Faculty Members Supervise Fertility Study Published in Prestigious Reproductive Journal

Jan 8, 2021

Headshots of Drs. Li, Greenblatt and ChanDr. Tiantian Li (left), Dr. Ellen Greenblatt (centre) and Dr. Crystal Chan (right) Recently, a research team from Mount Sinai Fertility published their study “Cargo small non-coding RNAs of extracellular vesicles isolated from uterine fluid associate with endometrial receptivity and implantation success” in Fertility and Sterility, one of the most impactful journals in reproductive medicine. The study was completed by the postdoctoral fellow Dr. Tiantian Li from Lunenfeld-Tanenbaum Research Institute, under the supervision of Dr. Ellen Greenblatt, Professor, and Dr. Crystal Chan, Assistant Professor, with the Department of Obstetrics and Gynaecology, with further assistance from Dr. Ted Brown, Professor, and Michelle EyunJung Shin, Mount Sinai Fertility.

The research team received $40,000 as the funding support from the American Society of Reproductive Medicine to fulfill the scientific objectives. In this work, they for the first time comprehensively profiled small non-coding RNAs (sncRNAs) in endometrial extracellular vesicles (EVs) from human uterine fluid of both healthy volunteers and women receiving in vitro fertilization (IVF) treatment. They identified a small cohort of EV-sncRNAs associated strongly with immune response, extracellular matrix, and cell junction as novel and conserved biomarkers of endometrial receptivity. The study also suggested that implantation failure in IVF might be associated with dysregulation of endometrial EV-sncRNAs.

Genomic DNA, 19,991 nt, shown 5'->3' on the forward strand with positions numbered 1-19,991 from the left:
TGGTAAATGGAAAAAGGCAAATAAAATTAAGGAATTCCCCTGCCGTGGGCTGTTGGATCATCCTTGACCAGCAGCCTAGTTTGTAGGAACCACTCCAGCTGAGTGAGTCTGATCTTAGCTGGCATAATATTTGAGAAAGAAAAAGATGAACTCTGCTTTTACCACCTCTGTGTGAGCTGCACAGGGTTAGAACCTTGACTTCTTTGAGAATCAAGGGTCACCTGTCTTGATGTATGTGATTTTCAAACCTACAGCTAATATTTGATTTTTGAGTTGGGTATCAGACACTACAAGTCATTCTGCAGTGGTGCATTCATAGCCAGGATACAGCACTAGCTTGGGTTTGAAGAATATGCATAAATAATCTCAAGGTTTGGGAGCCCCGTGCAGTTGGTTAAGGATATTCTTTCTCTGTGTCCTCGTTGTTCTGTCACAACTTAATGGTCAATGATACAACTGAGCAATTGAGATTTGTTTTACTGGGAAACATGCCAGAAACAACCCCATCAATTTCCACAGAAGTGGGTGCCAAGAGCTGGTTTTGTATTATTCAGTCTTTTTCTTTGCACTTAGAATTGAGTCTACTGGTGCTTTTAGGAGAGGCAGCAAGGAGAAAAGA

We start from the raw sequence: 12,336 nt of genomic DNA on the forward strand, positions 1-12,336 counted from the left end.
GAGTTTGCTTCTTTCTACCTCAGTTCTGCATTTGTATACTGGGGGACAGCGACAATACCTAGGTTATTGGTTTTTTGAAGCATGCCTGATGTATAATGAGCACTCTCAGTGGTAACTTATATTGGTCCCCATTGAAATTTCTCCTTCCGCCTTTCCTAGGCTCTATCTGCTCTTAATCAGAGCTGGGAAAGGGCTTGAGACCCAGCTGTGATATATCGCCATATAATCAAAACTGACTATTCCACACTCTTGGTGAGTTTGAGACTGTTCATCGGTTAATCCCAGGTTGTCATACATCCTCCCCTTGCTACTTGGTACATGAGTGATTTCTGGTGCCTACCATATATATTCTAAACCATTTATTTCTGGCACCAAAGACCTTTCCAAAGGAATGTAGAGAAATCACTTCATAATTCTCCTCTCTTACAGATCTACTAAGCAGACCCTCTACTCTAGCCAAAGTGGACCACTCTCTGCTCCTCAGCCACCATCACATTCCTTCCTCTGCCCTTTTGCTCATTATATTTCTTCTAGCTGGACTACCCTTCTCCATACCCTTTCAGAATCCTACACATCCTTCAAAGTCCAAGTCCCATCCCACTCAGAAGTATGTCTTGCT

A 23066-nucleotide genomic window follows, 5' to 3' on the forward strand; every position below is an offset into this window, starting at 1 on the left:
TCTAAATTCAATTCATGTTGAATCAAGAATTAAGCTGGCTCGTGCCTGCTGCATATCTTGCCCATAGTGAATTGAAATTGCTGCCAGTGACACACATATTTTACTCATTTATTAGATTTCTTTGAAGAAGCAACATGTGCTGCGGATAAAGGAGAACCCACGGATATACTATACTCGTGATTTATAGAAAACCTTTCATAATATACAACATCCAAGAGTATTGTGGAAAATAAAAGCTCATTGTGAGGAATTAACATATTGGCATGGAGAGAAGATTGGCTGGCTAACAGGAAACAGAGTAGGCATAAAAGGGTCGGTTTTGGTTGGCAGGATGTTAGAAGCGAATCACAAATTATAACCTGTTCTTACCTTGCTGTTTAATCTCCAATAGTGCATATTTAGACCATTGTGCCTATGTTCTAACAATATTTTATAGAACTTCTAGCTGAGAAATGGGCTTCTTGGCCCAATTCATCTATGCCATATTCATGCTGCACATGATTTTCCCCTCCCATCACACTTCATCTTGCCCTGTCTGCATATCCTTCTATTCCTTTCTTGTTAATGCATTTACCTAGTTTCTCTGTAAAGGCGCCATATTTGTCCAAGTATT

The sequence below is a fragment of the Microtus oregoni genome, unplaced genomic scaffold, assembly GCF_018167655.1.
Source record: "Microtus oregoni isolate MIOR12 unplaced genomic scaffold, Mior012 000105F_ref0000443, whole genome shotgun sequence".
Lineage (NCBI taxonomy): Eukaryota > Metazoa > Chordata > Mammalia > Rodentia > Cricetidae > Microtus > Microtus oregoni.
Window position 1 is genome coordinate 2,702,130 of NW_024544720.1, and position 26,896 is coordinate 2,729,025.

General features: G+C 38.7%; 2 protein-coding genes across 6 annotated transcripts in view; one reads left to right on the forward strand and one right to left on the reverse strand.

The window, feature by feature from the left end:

"The study is important because it extends our knowledge of endometrial receptivity, a conception that refers to a temporal, spatial and molecular state of the endometrium conducive to embryo implantation, which is a pre-requisite for the successful pregnancy," said Dr. Li. "Endometrial EVs are thought to be a messenger for endometrial-embryonic interactions at implantation. A better characterization of the RNA contents in endometrial EVs contributes to our understanding of mechanisms involved in preparing the endometrium for implantation. In the future, findings from this study may form the basis of developing minimally invasive receptivity test utilizing endometrial EVs to improve prediction of implantation in IVF. The study result will also provide a wider clinical implication of developing therapeutic analogues of EV-sncRNAs for fine tuning of endometrial function."

Congratulations to the team!

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